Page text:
May 18, 2009
If you’ve never considered the connection between beet juice and rabies prevention, read on.
This is the first installment in an occasional series about important food-related events in history. I can think of no better subject to begin with than the scientist whose discoveries led to important innovations in both food preservation and prevention of infectious disease, Louis Pasteur. And although he can’t be credited with inventing the process that turns grapes into chianti and grain into amber bock, he was the first to explain the role of microorganisms in fermentation, and his work led to improvements in beer and wine making.
Pasteur was born in Dôle, France in 1822. He first gained acclaim as a young professor for his studies in how certain crystals affect light. He continued his work on crystallography at the University of Strasbourg, in the Alsace region of France, where he concluded that asymmetry was the defining characteristic of the molecules of living things, while the molecules of minerals were symmetrical—an important contribution to the scientific understanding of life. He also experimented with the effect of heat on molecular structures, and made his first foray into medical applications, developing a new and more stable isomer of quinine, which was used to treat fever.
But Pasteur’s most famous discoveries were made after he became dean of the science department at the University of Lille, in a region known for its beet juice distilleries. In 1856, a local industrialist approached him about the quality problems some manufacturers of beet root alcohol were having. Pasteur set about studying yeast under a microscope.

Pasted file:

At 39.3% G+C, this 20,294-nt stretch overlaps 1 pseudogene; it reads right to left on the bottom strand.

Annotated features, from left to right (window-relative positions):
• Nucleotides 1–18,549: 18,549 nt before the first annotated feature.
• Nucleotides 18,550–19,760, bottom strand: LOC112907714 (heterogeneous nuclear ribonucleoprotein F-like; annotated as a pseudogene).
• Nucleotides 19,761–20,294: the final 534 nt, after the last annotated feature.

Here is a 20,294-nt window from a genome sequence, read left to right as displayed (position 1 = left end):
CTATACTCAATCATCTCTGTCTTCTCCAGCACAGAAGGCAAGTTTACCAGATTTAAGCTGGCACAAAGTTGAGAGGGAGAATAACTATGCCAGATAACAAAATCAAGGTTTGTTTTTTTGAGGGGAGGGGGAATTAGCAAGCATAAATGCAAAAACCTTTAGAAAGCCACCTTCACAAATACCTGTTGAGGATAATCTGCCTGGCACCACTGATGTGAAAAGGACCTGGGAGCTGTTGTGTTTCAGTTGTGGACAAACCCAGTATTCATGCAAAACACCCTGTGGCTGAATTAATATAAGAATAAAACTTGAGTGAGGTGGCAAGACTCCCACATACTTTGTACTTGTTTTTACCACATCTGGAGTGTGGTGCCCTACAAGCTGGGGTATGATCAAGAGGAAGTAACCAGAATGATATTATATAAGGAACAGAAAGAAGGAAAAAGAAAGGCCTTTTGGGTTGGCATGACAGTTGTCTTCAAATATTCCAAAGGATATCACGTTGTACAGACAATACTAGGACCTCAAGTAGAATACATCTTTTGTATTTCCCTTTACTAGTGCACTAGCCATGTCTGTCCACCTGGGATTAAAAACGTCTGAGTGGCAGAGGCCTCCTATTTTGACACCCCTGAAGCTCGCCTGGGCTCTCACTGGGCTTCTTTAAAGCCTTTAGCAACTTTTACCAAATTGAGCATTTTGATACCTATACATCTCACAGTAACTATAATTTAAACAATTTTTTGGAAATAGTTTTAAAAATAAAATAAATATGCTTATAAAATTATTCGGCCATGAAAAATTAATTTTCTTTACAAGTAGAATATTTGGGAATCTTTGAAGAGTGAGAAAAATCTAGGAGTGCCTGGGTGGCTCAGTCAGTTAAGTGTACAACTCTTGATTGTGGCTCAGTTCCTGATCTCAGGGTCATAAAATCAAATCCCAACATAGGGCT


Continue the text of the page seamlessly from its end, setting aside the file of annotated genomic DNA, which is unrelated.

Patrice Debré writes in his 1994 biography Pasteur, “Indeed we are indebted to fermentation for some of the most powerful symbols of our myths, at least in the Western tradition. The ancient Egyptians brewing beer, the ancient Gauls making their bread dough rise with yeast—these images evoke ancestral practices. Yet scientists, including the earliest chemists, from Paracelsus to Robert Boyle, had no convincing explanation to account for the phenomenon.”
In Pasteur’s time, Debré explains, yeast was thought to have only a passive role in fermentation. His experiments showed that yeast was not only the cause of fermentation, but that it was a living microorganism and that fermentation was the result of a biological rather than chemical process. His research became the basis for the new field of microbiology. It also paved the way for a number of other important advancements in science, including his debunking of the centuries-old and widely held idea of spontaneous generation—that some life forms, like rats and flies, could arise spontaneously from non-living matter under certain circumstances.
Pasteur’s promotion of the germ theory—which proposed that many diseases, such as anthrax and rabies, are caused by microorganisms—led to a new understanding of how infectious disease spreads, and therefore how to prevent it. Sanitary practices in medicine followed. The capstone of his long and fruitful career, according to Debré, was his role in the development of a rabies vaccine. This led to the establishment of the Institut Pasteur, in 1887, which continues to research the prevention and treatment of infectious disease.
Of course, the achievement most obviously associated with Pasteur, and most relevant to this blog, is the process of pasteurization. In 1863 Pasteur received a letter from one of Napoleon III’s aides, commissioning him to study the spoilage of wine—a matter of great urgency in France, where wine was vital to the nation’s cultural life and economic prosperity. The aide wrote, “The Emperor is firmly convinced that it would be of the highest importance that you turn your attention in this direction at the time of the grape harvest.” Drawing on his earlier research, Pasteur developed a method of heating wine to slow microbial growth and prevent spoilage, without destroying the beverage in the process. Pasteurization, as it came to be known, is still used to treat wine, milk and other perishable liquids.
So next time you enjoy a pinot noir, or chocolate milk, raise your glass to Louis Pasteur.
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